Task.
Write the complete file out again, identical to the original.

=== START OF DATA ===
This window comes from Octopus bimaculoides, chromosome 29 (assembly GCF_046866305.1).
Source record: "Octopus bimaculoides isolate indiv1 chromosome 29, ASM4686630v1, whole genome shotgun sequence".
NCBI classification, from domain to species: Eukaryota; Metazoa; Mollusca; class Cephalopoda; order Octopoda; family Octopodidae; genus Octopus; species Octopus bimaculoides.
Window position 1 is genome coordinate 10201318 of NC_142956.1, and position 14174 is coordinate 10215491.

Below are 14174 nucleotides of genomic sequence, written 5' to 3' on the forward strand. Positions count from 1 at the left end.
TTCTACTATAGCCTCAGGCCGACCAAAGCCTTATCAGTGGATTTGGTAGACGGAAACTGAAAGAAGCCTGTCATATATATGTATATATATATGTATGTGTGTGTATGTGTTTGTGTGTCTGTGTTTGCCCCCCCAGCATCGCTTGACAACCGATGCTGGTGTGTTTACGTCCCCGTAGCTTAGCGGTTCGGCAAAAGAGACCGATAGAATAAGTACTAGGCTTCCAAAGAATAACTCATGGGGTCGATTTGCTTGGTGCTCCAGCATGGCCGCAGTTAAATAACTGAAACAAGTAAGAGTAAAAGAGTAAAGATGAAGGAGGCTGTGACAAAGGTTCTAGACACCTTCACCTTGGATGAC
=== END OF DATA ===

This window comes from Octopus bimaculoides, chromosome 29 (assembly GCF_046866305.1).
Source record: "Octopus bimaculoides isolate indiv1 chromosome 29, ASM4686630v1, whole genome shotgun sequence".
NCBI classification, from domain to species: Eukaryota; Metazoa; Mollusca; class Cephalopoda; order Octopoda; family Octopodidae; genus Octopus; species Octopus bimaculoides.
Window position 1 is genome coordinate 10201318 of NC_142956.1, and position 14174 is coordinate 10215491.

Below are 14174 nucleotides of genomic sequence, written 5' to 3' on the forward strand. Positions count from 1 at the left end.
TTCTACTATAGCCTCAGGCCGACCAAAGCCTTATCAGTGGATTTGGTAGACGGAAACTGAAAGAAGCCTGTCATATATATGTATATATATATGTATGTGTGTGTATGTGTTTGTGTGTCTGTGTTTGCCCCCCCAGCATCGCTTGACAACCGATGCTGGTGTGTTTACGTCCCCGTAGCTTAGCGGTTCGGCAAAAGAGACCGATAGAATAAGTACTAGGCTTCCAAAGAATAACTCATGGGGTCGATTTGCTTGGTGCTCCAGCATGGCCGCAGTTAAATAACTGAAACAAGTAAGAGTAAAAGAGTAAAGATGAAGGAGGCTGTGACAAAGGTTCTAGACACCTTCACCTTGGATGAC